But Jerusalem was given to the entire Jewish people. As the Talmud (Yoma 12a) says, the city was not portioned out to any particular tribe. For this reason, it was only in 1967, when we approached the Old City united, with one army — and entering through one gate — that we merited regaining the city. The IDF, an army representing the national unity government of Israel, and the Jewish people all over the world, entered via Jerusalem’s Lions Gate and liberated the city.

Interestingly, we find a similar idea when the Jewish people first conquered Jerusalem. Jerusalem — our holiest city, the eternal home for the Holy Temple — was not conquered during Joshua’s conquest of the Eretz Yisrael. Nor was it secured during the time of the Judges, a period lasting 400 years. Nor did King Saul capture it. Only when the Jewish people were united under the permanent dynasty of King David was Jerusalem delivered. The medieval biblical commentator Rabbi David Kimchi noted that the text supports this idea. Immediately following David’s coronation in Hebron by the elders of Israel, it emphasizes: ‘Then David and all of Israel went to Jerusalem’ (I Chronicles 11:4).”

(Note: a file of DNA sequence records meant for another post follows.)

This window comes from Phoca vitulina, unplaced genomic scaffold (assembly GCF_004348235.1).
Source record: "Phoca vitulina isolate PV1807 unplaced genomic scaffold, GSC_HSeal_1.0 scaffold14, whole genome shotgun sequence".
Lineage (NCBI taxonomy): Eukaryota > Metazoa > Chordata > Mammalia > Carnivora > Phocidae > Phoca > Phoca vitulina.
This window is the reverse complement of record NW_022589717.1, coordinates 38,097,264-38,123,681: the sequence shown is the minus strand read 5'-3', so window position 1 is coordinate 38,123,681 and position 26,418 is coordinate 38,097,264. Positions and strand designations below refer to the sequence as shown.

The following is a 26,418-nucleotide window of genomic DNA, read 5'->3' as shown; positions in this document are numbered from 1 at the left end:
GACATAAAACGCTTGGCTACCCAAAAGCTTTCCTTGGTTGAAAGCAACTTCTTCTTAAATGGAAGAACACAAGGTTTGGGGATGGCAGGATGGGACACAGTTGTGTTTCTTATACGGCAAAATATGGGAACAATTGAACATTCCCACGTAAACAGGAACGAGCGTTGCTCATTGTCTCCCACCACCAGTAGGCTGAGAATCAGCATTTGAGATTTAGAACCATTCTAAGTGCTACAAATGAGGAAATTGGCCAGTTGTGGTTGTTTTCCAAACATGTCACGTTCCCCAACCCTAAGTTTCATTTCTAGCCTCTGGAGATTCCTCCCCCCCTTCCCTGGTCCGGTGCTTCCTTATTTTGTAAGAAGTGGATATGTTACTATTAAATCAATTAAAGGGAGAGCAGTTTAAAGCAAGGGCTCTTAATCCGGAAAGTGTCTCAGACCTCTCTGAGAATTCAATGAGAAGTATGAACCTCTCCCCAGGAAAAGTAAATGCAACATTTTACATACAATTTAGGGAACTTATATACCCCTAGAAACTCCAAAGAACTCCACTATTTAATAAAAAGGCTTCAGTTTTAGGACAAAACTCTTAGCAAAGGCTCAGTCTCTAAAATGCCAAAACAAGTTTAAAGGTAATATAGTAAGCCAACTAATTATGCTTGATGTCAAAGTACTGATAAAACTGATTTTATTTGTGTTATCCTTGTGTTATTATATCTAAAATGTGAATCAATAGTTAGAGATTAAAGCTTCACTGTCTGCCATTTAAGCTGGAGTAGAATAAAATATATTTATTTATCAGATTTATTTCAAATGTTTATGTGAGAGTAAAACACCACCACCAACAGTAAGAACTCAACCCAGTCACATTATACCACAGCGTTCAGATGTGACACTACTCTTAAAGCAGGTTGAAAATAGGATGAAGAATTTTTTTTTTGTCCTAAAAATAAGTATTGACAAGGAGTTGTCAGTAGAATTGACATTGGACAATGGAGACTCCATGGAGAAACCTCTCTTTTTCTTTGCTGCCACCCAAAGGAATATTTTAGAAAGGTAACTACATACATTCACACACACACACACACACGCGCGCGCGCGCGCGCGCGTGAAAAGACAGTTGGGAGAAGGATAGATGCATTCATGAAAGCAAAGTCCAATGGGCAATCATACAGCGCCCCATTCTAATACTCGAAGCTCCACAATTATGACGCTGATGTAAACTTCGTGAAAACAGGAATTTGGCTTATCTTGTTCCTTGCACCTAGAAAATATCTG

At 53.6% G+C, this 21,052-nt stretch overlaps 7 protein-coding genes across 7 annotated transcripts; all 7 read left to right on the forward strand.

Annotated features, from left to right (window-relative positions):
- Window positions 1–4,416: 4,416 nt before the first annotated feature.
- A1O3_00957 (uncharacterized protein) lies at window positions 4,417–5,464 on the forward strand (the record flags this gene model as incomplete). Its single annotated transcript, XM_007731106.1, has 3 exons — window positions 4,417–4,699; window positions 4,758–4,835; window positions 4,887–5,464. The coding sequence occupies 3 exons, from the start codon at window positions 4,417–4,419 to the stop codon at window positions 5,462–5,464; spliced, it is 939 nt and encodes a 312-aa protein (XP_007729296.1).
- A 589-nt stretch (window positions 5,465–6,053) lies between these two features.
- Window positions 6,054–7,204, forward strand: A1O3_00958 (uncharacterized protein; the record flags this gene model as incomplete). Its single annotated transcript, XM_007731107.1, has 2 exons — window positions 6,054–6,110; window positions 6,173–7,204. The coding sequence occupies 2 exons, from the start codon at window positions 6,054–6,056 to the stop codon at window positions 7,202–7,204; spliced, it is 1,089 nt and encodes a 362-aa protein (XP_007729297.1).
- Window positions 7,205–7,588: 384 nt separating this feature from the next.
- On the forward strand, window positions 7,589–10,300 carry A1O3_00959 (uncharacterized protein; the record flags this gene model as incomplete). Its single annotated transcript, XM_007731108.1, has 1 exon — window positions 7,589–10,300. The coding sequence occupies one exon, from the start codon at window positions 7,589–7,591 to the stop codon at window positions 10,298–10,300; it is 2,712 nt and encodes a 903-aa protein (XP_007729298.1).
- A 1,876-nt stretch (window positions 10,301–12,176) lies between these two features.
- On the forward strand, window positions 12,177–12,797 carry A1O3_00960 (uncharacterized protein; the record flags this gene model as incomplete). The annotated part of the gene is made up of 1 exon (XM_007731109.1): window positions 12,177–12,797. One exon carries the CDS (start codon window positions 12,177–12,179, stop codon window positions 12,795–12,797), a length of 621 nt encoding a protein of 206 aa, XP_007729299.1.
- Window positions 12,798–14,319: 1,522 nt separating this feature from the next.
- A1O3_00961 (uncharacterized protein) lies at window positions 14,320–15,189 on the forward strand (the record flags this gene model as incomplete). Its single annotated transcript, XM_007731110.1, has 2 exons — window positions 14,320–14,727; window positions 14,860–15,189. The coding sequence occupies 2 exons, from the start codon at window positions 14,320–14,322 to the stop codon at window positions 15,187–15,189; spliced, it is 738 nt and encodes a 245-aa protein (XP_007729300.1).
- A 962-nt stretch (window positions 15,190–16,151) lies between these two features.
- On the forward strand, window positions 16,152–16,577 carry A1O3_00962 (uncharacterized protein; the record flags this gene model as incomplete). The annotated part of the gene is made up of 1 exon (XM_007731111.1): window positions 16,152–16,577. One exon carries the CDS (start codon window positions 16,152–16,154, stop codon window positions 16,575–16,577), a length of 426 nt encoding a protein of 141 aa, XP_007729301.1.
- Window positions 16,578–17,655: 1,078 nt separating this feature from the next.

In a footnote, Rabbi Neriah added a second, political explanation for delaying the liberation of the Old City until 1967. According to the UN partition plan, Jerusalem was meant to be an international city under UN auspices. Had Jerusalem been captured in 1948, the newly formed state would have been forced to bow to pressure from the UN. (During the nineteen years that the Old City was under Jordanian occupation, for some reason no such pressure was placed on Jordan.)

In 1967, the situation had changed greatly. The State of Israel was much stronger and less susceptible to international pressure. The UN was a weaker institution, and it was difficult to suddenly initiate a diplomatic effort for the internationalization of Jerusalem after the issue had lain dormant for nineteen years.”

[4] Rav Medan’s discussion is archived at http://etzion.org.il/en/miracles-revealed-and-hidden.

Miracles in the War of Independence – Part Three by Rabbi Chaim Jachter

Miracles in the War of Independence – Part One by Rabbi Chaim Jachter